If you feel the urge to escape to somewhere exotic and colorful, maybe even travel back in time, visit “Colors of the Oasis” at the Seattle Asian Art Museum. Step into a Middle Eastern souk of a century ago, and surround yourself with people in flowing robes of dazzling colors. The 65 silk ikat coats and hangings that form the core of the exhibition represent a pinnacle of textile art. On loan from the Megalli Collection at the Textile Museum in Washington, D.C., almost all are from the area around Bukhara in present-day Uzbekistan. The show is a window into Central Asia of the mid-19th and early 20th centuries. The view is glorious.
Bukhara was for centuries an important city on the Silk Road, the trade route connecting Asia and Europe. The techniques of silk production were exported from China to central Asia and Europe around the fourth century A.D. By the 19th century, sea-going trade was replacing Silk Road caravans and Russia was colonizing Central Asia. During this period, artisans in Bukhara and the surrounding valleys developed the art of ikat dyeing to the brilliant but brief peak that produced the works in this show.
In the first gallery of the exhibition, a group of gorgeously colored coats on standing figures is surrounded by text panels and photographs that give historical and cultural context to the garments. The photographs, from an early 20th century Russian government survey, are digitally reproduced in hyper-realistic colors. They show Bukhara as an ethnically diverse and exuberantly colorful place, with men, boys, and the occasional woman wearing long boldly patterned coats in the souk (marketplace) and on the street. Subsequent galleries are a feast of color and pattern. The largest gallery is staged like a bazaar, with two dozen coats lining the walls and displayed on figures casually assembled as if passing time in the town square. One long wall is filled with Alida Latham’s photographs of contemporary Bukhara and Samarkand with their densely decorated buildings. Color and pattern are endemic to this region. These coats are as much about pride of place as personal expression.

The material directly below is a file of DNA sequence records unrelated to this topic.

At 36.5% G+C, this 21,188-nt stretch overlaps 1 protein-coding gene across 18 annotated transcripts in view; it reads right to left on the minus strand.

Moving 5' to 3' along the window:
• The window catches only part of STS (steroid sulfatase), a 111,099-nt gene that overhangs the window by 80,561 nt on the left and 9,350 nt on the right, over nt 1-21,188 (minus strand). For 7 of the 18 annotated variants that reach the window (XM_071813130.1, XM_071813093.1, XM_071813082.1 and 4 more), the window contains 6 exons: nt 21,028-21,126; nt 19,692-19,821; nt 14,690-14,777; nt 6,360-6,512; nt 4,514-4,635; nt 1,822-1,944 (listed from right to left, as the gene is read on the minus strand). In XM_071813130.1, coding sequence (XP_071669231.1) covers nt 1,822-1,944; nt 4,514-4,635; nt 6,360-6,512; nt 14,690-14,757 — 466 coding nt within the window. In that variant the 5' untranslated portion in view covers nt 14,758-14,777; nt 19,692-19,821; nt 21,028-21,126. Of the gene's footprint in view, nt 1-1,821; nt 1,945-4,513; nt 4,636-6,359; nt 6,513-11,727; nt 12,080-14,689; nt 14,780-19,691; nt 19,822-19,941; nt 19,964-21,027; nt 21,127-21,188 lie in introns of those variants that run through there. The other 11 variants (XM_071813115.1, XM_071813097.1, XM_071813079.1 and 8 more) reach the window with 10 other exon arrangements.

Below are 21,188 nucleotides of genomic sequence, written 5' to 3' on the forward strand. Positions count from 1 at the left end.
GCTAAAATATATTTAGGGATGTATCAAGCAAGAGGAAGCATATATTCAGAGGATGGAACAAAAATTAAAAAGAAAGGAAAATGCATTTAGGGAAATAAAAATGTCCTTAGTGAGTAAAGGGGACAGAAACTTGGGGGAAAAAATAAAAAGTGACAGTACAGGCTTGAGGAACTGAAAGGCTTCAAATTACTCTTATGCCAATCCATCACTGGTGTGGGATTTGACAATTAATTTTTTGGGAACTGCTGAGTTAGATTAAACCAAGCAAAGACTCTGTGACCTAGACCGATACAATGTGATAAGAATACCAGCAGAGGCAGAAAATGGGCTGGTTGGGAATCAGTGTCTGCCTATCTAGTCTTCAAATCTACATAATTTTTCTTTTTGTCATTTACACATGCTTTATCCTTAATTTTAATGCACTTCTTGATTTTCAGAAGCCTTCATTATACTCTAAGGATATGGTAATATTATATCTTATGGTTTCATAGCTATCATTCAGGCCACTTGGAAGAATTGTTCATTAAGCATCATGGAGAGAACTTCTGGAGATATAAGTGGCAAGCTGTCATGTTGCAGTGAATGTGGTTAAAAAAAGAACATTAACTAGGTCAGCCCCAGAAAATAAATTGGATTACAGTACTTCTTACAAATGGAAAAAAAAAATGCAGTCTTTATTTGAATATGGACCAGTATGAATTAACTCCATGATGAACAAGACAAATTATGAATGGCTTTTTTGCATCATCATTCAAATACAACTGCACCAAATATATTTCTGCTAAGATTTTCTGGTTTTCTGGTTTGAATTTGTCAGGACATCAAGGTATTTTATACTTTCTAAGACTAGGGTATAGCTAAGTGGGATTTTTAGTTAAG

All of the coats are of the same simple style; the fabric is what is important. The back is the largest expanse of whole cloth, so pattern motifs are centered across the back, and coats are displayed with their backs to the viewer. Reflecting the influence of Islam, designs are non-representational but are full of organic forms: flowers, fruits, even insects. The longer the eye looks at the complex patterns and colors, the more the mind imagines it can see.
The technique of ikat dyeing is found in many of the world’s textile traditions from Africa and Asia to Central and South America. Most fabric is decorated by applying color to whole cloth. Ikat involves dyeing thread before it is woven into cloth. Threads for an entire length of fabric are painstakingly tie-dyed in small groups, creating blank areas and colored areas that form the design. The dyed thread is put on a loom and woven while carefully maintaining the pattern. Ikat demands great skill of both weaver and dyer. Even so, there is always a slight shifting of the threads, so the colored areas of the design have fuzzy edges. The Persian word for cloud is “abr” and Central Asian ikat is called “abrbandi” meaning “binding clouds.” While modern designers and manufacturers have imitated this cloud-like effect in printed fabrics, a true abrbandi or ikat can only be created by hand. The exhibition includes a video of the ikat process that shows just how labor-intensive it is. Samples of thread show the hundreds of colors that can be produced from natural materials such as plants, insects and minerals. The exhibition concludes with two short films by Kazakh filmmaker Almagul Menlibayeva, adding a contemporary perspective on the region’s culture. “Colors of the Oasis” is an expansive visual feast and a small slice of history and culture from a region that Americans could afford to know better.
“Colors of the Oasis” continues through August 5 at the Seattle Asian Art Museum in Volunteer Park. Saturday, June 16 was “Central Asian Textile Day” with lectures and discussions by textile scholars and curators. For more information visit: www.seattleartmuseum.org or call (206) 654-3121. A color catalog of the exhibition is available at both SAM and SAAM locations.